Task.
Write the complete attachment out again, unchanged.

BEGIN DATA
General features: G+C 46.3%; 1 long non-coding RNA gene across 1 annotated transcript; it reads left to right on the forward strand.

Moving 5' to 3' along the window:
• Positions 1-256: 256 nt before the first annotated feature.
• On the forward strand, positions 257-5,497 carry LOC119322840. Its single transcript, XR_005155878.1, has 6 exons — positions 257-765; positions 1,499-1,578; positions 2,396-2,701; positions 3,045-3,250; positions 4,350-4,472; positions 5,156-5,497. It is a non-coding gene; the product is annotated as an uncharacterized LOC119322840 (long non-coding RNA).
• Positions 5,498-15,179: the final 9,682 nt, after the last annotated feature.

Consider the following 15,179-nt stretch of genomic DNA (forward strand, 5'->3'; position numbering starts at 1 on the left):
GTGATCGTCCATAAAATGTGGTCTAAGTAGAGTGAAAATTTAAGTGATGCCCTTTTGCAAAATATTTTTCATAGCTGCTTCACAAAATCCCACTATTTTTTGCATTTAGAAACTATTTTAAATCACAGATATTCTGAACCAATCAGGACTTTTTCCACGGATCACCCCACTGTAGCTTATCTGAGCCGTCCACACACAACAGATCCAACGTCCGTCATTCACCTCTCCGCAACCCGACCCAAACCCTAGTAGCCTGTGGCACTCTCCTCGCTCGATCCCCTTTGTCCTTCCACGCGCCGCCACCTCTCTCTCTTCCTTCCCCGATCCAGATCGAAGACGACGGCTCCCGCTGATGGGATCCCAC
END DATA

General features: G+C 46.3%; 1 long non-coding RNA gene across 1 annotated transcript; it reads left to right on the forward strand.

Moving 5' to 3' along the window:
• Positions 1-256: 256 nt before the first annotated feature.
• On the forward strand, positions 257-5,497 carry LOC119322840. Its single transcript, XR_005155878.1, has 6 exons — positions 257-765; positions 1,499-1,578; positions 2,396-2,701; positions 3,045-3,250; positions 4,350-4,472; positions 5,156-5,497. It is a non-coding gene; the product is annotated as an uncharacterized LOC119322840 (long non-coding RNA).
• Positions 5,498-15,179: the final 9,682 nt, after the last annotated feature.

Consider the following 15,179-nt stretch of genomic DNA (forward strand, 5'->3'; position numbering starts at 1 on the left):
GTGATCGTCCATAAAATGTGGTCTAAGTAGAGTGAAAATTTAAGTGATGCCCTTTTGCAAAATATTTTTCATAGCTGCTTCACAAAATCCCACTATTTTTTGCATTTAGAAACTATTTTAAATCACAGATATTCTGAACCAATCAGGACTTTTTCCACGGATCACCCCACTGTAGCTTATCTGAGCCGTCCACACACAACAGATCCAACGTCCGTCATTCACCTCTCCGCAACCCGACCCAAACCCTAGTAGCCTGTGGCACTCTCCTCGCTCGATCCCCTTTGTCCTTCCACGCGCCGCCACCTCTCTCTCTTCCTTCCCCGATCCAGATCGAAGACGACGGCTCCCGCTGATGGGATCCCAC